The Phase I study was conducted in Lake Minnetonka, a central Minnesota lake that has an established zebra mussel population. In the first year, researchers compiled historical monitoring data and conducted pre-treatment sampling of the biotic communities and water chemistry in the lake to characterize the status of the lake before copper treatment. Researchers used the biotic ligand model (BLM) to predict the lake-specific minimum toxic copper concentration for zebra mussel veligers. A lake-side toxicity trial was conducted in a mobile laboratory to test the predicted effective concentration for veliger suppression and evaluate toxicity to select sensitive native species. In the second year, researchers conducted an in-lake application of low-dose copper at the minimum effective concentration that was determined in lake-side trials. A before-after comparison was used to assess zebra mussel recruitment and nontarget community responses between treated and control sites in the lake. The results were compared with the 2019 low-dose copper treatment and 2-year post-treatment monitoring in Lake Minnetonka.
The Minnesota Department of Natural Resources, local governmental units, lake associations and others involved in invasive species management can use information from this project to assess the feasibility of low-dose copper treatments for managing zebra mussel populations. A strategy that targets the veliger life stage has economic and ecological advantages over treatments that target adult mussels and may be feasible for bays and small lakes. This project will also inform management decisions on the frequency of copper treatments for managing zebra mussel populations while minimizing the risk to nontarget organisms. An evaluation of the biotic ligand model will determine whether it can be used to refine copper applications specific to individual waterbodies.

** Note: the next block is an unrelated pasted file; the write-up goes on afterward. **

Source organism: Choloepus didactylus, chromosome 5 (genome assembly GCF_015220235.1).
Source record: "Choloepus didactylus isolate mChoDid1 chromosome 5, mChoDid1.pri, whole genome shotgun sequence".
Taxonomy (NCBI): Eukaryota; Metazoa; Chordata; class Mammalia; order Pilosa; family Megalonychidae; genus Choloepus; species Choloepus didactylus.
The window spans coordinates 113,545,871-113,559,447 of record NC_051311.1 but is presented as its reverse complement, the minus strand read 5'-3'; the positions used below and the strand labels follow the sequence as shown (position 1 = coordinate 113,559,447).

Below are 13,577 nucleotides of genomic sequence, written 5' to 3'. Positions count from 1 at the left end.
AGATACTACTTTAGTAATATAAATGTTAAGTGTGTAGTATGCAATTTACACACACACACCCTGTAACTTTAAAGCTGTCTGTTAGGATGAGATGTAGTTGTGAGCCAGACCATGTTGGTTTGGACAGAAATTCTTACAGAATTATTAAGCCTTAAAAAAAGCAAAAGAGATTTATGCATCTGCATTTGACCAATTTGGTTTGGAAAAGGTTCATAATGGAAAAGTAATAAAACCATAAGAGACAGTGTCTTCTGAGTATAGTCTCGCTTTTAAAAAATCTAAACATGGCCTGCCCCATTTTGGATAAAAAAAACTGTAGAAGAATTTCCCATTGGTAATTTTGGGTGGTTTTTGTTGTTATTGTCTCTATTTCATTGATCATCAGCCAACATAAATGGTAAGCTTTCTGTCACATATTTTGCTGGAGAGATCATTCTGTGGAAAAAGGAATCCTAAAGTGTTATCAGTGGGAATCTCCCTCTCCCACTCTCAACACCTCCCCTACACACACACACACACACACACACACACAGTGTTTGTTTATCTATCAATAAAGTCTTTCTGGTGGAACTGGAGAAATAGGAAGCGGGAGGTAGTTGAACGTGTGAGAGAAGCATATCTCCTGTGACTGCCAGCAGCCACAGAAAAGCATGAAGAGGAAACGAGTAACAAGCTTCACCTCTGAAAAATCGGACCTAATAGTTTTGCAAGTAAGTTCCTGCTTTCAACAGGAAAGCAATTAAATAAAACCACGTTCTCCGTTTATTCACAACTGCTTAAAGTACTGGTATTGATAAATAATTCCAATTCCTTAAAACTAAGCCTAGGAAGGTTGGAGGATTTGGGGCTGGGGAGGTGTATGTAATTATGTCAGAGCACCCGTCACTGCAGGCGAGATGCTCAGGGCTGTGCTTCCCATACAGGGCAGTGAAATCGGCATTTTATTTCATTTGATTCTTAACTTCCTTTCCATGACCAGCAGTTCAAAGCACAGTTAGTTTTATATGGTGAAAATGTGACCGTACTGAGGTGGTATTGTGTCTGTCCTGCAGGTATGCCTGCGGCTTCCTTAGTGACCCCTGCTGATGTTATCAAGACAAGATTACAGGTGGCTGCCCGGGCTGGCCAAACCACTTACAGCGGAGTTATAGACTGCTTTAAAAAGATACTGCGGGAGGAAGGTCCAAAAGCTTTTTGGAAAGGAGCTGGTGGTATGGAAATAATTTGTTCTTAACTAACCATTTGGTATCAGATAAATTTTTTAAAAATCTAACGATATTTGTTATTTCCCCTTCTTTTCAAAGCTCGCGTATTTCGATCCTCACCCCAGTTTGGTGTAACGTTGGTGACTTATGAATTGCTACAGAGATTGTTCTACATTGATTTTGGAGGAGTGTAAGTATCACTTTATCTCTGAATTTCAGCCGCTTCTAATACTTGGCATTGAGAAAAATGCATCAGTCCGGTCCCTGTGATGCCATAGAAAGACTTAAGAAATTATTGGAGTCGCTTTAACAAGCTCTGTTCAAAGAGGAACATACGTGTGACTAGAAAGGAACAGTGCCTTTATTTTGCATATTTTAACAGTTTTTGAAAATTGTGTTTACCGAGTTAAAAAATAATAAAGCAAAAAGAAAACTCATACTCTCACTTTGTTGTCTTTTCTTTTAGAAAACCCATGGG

In Phase II, further refinement of copper treatment for zebra mussel control may be achieved by tailoring the effective treatment concentration to the characteristics of a specific lake. The Biotic Ligand Model (BLM) estimates metal bioavailability from 11 measured parameters of the water body including temperature, pH, dissolved organic carbon, major cations (Ca, Mg, Na, and K), major anions (SO 4 and Cl - ), and alkalinity and sulfide (EPA 2007). The BLM can be used as a predictive tool for estimating copper toxicity in a specific water body for target species, like zebra mussels, and the potential impacts to non-target species. Phase II of this project will use the BLM as a prescriptive model to estimate minimum effective molluscicidal concentrations (MEC) of copper in a second study lake. We will also predict mortality of nontarget species at the estimated MEC from published copper toxicity data (EPA 2007) and test the prediction in a lake-side toxicity trial.
This project will develop population-level management techniques to reduce the impacts of zebra mussels. The treatments are designed to target the early life stages of zebra mussels and prevent successful settlement. The project includes three main objectives:
- Evaluate the efficacy of low-dose copper treatments to control zebra mussel populations by targeted suppression of the early life stages
- Evaluate the impacts that low-dose copper treatments have on algal biomass and native zooplankton, benthic invertebrates, fish, and mussels
- Provide transferable results by collecting the input parameters required for EPA’s Biotic Ligand Model for copper toxicity
Once complete, these treatments may be useful for population level management or eradication in small water bodies.
Researchers conducted field work in the summer of 2019. Buoy and settlement samplers were placed and EarthTec QZ was applied. Zebra mussels, as well as native mussels and native fish species, were placed in the treated and control bays. EarthTec QZ was applied and monitored for ten days. Data analysis is now underway.